What Hillary Clinton is condemning here is exactly that which not only the administration in which she serves, but also she herself, has done in one of the most important Internet freedom cases of the last decade: WikiLeaks. And beyond that case, both Clinton specifically and the Obama administration generally have waged a multi-front war on Internet freedom.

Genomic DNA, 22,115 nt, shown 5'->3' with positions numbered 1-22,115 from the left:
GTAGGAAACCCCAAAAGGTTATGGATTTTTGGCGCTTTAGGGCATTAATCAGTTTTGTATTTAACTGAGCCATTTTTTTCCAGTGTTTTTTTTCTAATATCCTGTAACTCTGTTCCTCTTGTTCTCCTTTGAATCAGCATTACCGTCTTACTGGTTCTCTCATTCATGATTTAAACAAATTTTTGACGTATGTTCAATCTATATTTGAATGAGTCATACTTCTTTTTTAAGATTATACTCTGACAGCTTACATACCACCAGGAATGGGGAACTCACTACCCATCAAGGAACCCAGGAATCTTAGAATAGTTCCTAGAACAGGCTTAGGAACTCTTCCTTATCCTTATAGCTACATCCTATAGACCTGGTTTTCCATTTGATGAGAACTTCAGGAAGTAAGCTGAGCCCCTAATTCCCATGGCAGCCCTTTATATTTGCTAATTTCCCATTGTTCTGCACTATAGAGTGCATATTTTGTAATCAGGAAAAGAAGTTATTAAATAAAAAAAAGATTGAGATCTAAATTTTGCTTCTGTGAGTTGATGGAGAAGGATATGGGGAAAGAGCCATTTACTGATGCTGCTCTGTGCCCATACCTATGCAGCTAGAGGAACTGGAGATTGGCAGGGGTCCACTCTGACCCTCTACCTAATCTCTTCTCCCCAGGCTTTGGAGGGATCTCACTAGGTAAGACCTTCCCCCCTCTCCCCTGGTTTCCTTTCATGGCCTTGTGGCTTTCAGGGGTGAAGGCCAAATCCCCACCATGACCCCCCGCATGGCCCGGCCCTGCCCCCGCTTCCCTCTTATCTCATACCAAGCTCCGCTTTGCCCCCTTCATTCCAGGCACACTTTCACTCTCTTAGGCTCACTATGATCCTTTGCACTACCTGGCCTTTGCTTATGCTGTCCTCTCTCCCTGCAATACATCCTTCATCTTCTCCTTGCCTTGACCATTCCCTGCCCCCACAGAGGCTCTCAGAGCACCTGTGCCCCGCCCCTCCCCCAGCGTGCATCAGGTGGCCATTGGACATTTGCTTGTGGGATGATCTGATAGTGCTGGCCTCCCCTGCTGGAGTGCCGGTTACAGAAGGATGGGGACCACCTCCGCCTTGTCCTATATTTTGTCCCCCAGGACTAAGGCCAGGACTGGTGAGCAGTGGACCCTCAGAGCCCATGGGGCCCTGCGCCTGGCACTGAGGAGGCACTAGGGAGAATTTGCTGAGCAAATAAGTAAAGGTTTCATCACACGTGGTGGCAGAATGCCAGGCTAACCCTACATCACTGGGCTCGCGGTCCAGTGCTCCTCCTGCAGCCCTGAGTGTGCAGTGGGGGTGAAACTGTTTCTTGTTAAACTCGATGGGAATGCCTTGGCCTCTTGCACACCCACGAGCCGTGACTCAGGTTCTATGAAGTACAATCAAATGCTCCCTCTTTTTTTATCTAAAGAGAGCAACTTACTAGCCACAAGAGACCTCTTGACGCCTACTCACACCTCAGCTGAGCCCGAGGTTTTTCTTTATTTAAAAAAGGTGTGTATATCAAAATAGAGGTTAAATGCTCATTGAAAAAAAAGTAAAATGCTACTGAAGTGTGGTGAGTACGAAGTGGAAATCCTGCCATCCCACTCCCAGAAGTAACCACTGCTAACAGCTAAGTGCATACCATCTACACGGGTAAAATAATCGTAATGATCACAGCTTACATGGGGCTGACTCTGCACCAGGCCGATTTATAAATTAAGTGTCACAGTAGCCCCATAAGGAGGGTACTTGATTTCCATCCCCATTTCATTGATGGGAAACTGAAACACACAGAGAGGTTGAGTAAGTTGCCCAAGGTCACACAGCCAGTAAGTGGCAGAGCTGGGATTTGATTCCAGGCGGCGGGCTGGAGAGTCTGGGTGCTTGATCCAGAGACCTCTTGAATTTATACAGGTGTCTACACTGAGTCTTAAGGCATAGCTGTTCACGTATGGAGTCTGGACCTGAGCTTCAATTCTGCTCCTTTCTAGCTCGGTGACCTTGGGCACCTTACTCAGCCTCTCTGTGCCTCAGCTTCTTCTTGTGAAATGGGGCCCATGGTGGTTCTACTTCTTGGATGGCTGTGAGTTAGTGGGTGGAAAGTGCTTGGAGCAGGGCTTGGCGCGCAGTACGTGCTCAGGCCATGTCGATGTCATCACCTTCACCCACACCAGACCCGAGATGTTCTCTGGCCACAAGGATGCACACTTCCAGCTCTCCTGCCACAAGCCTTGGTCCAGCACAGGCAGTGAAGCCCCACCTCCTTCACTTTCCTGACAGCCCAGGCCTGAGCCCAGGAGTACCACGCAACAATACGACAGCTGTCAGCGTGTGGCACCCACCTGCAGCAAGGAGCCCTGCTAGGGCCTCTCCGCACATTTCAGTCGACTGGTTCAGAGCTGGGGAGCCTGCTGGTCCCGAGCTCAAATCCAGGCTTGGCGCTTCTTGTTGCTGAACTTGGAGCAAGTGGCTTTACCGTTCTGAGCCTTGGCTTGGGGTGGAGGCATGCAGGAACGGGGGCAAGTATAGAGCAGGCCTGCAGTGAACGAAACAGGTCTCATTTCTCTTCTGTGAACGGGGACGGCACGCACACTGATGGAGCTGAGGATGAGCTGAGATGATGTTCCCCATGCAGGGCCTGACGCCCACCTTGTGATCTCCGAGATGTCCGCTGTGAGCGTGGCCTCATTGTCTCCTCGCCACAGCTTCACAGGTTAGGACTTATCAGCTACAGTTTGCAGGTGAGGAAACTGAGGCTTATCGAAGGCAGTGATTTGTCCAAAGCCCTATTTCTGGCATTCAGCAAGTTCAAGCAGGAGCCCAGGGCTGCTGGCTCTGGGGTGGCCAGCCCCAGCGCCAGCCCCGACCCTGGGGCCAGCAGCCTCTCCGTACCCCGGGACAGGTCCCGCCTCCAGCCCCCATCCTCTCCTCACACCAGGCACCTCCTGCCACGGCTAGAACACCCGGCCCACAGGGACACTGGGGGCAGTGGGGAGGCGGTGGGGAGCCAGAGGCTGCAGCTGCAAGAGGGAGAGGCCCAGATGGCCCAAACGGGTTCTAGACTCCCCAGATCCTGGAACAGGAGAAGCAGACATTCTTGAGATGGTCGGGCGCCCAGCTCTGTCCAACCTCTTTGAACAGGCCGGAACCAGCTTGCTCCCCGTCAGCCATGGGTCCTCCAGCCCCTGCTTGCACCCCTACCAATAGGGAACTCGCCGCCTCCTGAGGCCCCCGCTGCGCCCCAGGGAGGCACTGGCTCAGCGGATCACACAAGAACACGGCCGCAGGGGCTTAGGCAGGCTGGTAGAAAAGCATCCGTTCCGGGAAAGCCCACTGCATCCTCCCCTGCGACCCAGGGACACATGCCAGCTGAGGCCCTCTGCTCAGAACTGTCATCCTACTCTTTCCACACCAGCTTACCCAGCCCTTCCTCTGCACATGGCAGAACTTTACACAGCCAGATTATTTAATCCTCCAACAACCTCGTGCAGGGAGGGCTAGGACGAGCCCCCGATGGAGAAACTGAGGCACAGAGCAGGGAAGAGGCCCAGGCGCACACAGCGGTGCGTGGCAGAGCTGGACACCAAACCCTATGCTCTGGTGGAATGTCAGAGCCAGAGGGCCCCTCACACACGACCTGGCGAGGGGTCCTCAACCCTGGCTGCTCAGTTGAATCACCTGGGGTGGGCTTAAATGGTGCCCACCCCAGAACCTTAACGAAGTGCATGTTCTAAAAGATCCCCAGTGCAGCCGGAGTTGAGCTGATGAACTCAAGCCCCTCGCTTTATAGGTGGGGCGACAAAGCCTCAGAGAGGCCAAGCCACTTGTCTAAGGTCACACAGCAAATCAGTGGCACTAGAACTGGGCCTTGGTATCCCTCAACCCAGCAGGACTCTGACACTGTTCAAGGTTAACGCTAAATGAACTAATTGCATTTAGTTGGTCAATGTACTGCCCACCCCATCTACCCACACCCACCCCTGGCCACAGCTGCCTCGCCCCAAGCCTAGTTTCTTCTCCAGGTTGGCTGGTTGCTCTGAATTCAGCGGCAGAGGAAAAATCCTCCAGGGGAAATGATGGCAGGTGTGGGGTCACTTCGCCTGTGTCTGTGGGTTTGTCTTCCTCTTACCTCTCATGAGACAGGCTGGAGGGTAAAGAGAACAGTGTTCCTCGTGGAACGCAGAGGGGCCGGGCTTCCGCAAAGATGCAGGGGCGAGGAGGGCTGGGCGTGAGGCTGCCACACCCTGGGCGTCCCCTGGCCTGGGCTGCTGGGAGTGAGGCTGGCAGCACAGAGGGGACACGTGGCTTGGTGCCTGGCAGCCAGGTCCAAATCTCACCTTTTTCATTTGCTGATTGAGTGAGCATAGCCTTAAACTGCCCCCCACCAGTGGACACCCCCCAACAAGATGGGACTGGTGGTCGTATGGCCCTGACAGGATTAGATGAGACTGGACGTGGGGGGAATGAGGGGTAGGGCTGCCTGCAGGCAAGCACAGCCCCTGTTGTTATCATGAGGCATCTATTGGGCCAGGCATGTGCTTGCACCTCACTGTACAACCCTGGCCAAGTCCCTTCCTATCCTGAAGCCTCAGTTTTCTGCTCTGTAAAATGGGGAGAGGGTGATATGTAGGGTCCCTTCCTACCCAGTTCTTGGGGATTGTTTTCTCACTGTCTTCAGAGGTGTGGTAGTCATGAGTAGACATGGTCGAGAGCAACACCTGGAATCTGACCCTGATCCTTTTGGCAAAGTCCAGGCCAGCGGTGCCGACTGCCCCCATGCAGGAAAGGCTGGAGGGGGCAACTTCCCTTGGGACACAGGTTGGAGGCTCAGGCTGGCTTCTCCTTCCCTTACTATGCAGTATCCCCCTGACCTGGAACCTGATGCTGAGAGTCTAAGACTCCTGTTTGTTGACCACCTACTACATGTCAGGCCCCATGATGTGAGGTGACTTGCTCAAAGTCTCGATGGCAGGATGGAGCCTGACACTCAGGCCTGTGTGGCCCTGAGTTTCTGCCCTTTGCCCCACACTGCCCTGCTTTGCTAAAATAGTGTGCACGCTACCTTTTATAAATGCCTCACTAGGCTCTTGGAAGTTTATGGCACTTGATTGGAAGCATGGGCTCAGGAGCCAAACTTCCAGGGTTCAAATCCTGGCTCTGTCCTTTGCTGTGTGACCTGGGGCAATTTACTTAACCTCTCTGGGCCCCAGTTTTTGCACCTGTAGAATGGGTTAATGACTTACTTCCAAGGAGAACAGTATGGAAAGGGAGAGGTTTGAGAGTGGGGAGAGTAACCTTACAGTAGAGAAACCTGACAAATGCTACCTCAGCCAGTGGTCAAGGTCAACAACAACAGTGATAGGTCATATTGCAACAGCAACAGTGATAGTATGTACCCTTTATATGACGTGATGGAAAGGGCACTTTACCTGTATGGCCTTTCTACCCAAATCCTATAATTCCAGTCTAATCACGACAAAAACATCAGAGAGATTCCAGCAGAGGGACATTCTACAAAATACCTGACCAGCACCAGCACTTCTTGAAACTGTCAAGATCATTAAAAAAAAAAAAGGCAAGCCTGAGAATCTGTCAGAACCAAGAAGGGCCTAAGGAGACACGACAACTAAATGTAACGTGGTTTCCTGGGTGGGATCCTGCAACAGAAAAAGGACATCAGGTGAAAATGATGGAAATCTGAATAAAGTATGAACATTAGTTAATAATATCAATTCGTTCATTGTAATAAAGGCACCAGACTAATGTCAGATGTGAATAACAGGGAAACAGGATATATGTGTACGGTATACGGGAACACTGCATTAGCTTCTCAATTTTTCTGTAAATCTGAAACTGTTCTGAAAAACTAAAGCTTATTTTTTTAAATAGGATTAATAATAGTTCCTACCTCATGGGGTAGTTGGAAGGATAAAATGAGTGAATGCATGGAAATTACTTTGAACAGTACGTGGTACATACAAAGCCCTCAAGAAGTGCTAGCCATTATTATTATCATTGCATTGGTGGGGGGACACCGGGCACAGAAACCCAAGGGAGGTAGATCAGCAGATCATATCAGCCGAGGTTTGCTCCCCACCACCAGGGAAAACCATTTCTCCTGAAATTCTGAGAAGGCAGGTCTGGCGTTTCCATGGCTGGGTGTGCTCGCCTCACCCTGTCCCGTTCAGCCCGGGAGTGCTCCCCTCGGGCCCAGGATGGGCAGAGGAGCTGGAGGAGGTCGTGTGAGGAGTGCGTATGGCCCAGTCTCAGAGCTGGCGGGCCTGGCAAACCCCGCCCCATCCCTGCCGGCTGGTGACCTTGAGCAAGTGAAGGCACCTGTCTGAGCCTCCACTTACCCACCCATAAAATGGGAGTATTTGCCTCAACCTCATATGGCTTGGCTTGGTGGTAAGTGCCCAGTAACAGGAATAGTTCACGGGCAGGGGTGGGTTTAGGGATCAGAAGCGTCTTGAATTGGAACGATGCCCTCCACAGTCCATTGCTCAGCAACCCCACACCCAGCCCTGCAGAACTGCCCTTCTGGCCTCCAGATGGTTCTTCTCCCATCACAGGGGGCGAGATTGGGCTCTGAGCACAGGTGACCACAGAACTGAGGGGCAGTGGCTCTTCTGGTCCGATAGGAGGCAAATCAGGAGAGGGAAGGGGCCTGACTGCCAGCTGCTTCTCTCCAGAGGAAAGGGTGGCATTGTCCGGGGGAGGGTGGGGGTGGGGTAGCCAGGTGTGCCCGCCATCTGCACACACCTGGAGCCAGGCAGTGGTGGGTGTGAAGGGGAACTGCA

First, let us recall that many of WikiLeaks’ disclosures over the last 18 months have directly involved improprieties, bad acts and even illegalities on the part of Clinton’s own State Department. As part of WikiLeaks’ disclosures, she was caught ordering her diplomats at the U.N. to engage in extensive espionage on other diplomats and U.N. officials; in a classified memo, she demanded “forensic technical details about the communications systems used by top UN officials, including passwords and personal encryption keys used in private and commercial networks for official communications” as well as “credit card numbers, email addresses, phone, fax and pager numbers and even frequent-flyer account numbers” for a whole slew of diplomats, actions previously condemned by the U.S. as illegal. WikiLeaks also revealed that the State Department — very early on in the Obama administration — oversaw a joint effort between its diplomats and GOP officials to pressure and coerce Spain to block independent judicial investigations into the torture policies of Bush officials: a direct violation of then-candidate Obama’s pledge to allow investigations to proceed as well being at odds with the White House’s dismissal of questions about the Spanish investigation as merely “hypothetical.” WikiLeaks disclosures also revealed that public denials from Clinton’s State Department about the U.S. role in Yemen were at best deeply misleading. And, of course, those disclosures revealed a litany of other truly bad acts by the U.S. Government generally.